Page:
While one answer doesn't fit all cases, certain strategies have proven effective for many small firms.
* Compete on your own terms. As a small business, it's unlikely you'll be able to compete with larger competitors on the basis of price alone. Give your customers something other than bargain prices.
* Capitalize on your advantages. Establish close bonds with customers and provide services tailored to their individual needs. If you own a hardware store, for example, you might provide free delivery and assembly for some items. The key is to develop innovative ways to satisfy your customers' needs and retain their loyalty.
* Hire (and keep) the best employees. Small businesses can be great places to work. By providing in-depth training and an enjoyable work environment, your employees will generally return the favor by treating customers well. On the flip side, we've all met staff at nationwide chains who were inattentive or just plain rude. Small businesses can't afford to ignore complaints or allow poor customer service. Don't let one obnoxious employee create a bad reputation for your business.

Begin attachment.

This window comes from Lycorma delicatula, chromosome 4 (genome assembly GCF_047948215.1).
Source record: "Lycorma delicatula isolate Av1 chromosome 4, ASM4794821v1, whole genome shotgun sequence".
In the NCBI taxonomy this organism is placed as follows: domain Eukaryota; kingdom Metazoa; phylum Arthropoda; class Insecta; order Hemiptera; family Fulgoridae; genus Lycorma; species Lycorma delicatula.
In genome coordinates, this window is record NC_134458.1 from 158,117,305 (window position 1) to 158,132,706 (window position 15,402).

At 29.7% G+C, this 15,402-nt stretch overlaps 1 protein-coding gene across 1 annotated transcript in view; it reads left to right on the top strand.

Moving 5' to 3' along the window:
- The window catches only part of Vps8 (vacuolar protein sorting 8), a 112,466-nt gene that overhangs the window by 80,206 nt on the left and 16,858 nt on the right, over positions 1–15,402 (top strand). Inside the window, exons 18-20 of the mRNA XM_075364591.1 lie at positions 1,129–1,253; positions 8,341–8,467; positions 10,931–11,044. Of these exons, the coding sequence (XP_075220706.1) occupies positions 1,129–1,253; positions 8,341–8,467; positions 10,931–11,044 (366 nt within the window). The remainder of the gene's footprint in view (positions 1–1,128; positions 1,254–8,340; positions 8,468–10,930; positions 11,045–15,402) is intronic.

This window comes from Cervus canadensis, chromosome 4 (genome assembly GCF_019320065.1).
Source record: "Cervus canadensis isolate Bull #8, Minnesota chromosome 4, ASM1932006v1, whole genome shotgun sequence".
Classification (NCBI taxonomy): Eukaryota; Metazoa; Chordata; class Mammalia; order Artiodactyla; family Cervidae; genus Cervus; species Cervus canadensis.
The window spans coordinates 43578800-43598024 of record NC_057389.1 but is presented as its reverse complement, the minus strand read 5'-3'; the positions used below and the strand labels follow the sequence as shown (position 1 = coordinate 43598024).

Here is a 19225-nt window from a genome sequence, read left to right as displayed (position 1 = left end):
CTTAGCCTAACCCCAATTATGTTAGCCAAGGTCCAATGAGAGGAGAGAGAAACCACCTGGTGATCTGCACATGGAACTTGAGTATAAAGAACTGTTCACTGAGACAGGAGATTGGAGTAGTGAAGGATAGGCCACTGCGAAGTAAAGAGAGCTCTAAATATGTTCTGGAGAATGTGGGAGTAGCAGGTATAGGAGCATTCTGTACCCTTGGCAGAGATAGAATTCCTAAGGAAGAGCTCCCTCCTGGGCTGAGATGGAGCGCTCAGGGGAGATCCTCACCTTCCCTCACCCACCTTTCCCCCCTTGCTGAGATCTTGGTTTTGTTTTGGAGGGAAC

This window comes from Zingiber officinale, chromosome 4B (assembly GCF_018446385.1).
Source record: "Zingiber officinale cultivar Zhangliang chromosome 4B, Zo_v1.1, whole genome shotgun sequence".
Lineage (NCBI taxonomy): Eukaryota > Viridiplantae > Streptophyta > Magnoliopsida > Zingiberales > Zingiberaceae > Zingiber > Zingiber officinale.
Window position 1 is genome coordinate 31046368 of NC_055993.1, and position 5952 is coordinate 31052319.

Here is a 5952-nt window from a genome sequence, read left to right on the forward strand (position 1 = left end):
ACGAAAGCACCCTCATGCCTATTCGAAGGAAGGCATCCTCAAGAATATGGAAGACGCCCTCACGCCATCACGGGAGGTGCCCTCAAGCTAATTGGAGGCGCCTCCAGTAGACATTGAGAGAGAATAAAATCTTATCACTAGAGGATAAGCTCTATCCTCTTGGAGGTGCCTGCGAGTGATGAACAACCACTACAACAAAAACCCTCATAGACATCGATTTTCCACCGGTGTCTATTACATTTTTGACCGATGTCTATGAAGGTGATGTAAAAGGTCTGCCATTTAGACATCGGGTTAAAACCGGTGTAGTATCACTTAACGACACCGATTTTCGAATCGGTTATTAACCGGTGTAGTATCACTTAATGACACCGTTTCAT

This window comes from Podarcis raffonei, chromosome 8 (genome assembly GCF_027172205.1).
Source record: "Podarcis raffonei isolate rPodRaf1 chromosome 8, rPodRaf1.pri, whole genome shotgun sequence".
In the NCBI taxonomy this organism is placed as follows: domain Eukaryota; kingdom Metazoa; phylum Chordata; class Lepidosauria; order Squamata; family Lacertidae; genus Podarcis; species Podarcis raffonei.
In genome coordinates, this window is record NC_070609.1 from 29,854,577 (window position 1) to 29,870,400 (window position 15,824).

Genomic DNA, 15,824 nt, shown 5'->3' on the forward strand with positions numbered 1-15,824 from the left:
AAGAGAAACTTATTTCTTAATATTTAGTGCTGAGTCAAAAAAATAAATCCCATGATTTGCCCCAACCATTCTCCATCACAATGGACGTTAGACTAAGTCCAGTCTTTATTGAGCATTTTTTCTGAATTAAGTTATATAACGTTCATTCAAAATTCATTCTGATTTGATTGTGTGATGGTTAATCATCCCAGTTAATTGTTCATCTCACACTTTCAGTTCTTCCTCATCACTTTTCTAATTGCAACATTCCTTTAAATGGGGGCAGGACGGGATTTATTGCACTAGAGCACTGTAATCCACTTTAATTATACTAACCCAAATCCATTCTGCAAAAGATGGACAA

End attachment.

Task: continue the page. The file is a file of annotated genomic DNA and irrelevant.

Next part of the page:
* Expand your sources of revenue. Maybe you own a coffee shop and Starbucks is moving in. Don't throw in the towel. Add catering to the services you offer. If a larger competitor comes to town, you may lose some market share, but new sources of revenue can offset those losses.
* Differentiate your product or service. Maybe you provide fresher produce because it's grown locally. Or perhaps you offer specialty items that the other guys don't carry. Let your customers know about these differences, and they'll come to you when something special is needed.